An Internet-based intervention has the advantage of facilitating rapid dissemination. The most significant cost is related to group moderation. Discussion group moderators need to be selected, trained, and, in some cases, supervised. In our studies, about 1 to 2 hours per week were required to moderate groups of 10 to 20 participants. Future studies might examine the benefit of or need for moderation and explore ways that moderation can be provided less expensively. Furthermore, Internet-based programs can be used as a first step in a stepped-care program to screen women for possible ED risk and classify women with high ED risk as early as possible to facilitate further assessment and treatment recommendations.40 There are a number of research and delivery issues related to a stepped-care program40 but this study provides an important initial step in that direction. Overall, this research lends support that Internet-based interventions can significantly reduce weight and shape concerns for 2 years among college-age women with high weight and shape concerns. To our knowledge, this is the first study to show that EDs can be prevented in a high-risk group; the intervention significantly reduced the risk of EDs in college-age women who had elevated baseline BMIs and/or low-level baseline compensatory behaviors. The results from this investigation also suggest that reducing risk factors in high-risk groups can lead to reductions in the onset of EDs.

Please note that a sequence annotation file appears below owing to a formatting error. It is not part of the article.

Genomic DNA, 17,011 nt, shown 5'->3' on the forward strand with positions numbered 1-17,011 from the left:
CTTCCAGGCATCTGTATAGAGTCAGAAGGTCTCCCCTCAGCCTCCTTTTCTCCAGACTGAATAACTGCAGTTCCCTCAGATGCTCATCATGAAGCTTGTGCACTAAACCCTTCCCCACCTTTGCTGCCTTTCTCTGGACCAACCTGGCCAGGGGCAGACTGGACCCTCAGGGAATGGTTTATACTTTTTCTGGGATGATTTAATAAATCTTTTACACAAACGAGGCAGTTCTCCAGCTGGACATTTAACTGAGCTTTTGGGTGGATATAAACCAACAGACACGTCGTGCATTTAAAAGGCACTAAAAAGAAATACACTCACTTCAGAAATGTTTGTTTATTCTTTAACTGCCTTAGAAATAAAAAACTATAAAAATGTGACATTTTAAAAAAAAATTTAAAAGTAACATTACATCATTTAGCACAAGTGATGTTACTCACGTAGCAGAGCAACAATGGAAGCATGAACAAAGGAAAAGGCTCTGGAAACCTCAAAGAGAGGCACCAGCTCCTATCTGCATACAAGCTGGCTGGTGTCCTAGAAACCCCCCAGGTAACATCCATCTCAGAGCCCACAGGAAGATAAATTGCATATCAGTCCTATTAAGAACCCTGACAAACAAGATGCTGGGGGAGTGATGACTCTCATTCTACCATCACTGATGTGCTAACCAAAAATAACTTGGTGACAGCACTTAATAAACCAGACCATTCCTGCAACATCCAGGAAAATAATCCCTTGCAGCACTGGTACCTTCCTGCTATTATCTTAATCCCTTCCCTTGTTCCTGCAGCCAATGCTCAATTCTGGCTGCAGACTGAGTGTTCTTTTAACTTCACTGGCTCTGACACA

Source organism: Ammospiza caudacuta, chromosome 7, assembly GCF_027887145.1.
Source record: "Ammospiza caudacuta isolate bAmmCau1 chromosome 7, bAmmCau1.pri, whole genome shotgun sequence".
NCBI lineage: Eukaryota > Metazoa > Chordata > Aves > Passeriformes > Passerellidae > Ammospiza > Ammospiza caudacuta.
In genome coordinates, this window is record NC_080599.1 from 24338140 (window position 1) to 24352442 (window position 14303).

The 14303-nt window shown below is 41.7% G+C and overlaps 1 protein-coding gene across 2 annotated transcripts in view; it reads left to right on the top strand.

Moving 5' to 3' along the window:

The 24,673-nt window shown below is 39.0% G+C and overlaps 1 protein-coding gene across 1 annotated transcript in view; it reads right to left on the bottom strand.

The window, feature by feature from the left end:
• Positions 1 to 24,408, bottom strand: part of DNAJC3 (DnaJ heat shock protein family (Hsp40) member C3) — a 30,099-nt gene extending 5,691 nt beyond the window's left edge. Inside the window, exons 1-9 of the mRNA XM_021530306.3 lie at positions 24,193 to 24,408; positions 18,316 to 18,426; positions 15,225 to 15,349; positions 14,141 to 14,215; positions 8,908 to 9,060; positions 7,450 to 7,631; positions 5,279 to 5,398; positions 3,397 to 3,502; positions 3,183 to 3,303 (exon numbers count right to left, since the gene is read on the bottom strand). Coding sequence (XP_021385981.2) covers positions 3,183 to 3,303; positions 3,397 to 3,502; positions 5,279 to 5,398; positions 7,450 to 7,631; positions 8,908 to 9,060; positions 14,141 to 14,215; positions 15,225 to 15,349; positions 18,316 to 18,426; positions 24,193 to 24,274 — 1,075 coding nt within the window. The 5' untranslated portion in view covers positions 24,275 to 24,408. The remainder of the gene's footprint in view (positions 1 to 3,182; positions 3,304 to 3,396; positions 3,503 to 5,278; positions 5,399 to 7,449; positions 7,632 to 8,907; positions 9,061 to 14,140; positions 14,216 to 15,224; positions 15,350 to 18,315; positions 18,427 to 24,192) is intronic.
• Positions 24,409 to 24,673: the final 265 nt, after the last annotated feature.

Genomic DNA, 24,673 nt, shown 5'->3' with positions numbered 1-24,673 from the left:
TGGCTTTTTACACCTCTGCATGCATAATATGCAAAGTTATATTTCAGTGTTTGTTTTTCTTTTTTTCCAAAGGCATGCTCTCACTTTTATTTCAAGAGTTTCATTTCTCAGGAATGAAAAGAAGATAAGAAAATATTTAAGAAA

Correspondence: C. Barr Taylor, MD, Department of Psychiatry and Behavioral Science, Stanford University School of Medicine, Room 1326, 401 Quarry Rd, Stanford, CA 94305-5722 (btaylor@stanford.edu).

Submitted for Publication: September 8, 2005; final revision received December 6, 2005; accepted December 6, 2005.

Funding/Support: This study was funded by National Institute of Mental Health grant R01 MH60453. Dr Wilfley is also supported by National Institute of Mental Health grant 1K24MH070446-01.

Acknowledgment: We want to thank Ruth Striegel-Moore, PhD, and Alison Field, ScD, for serving on the data safety and monitoring board.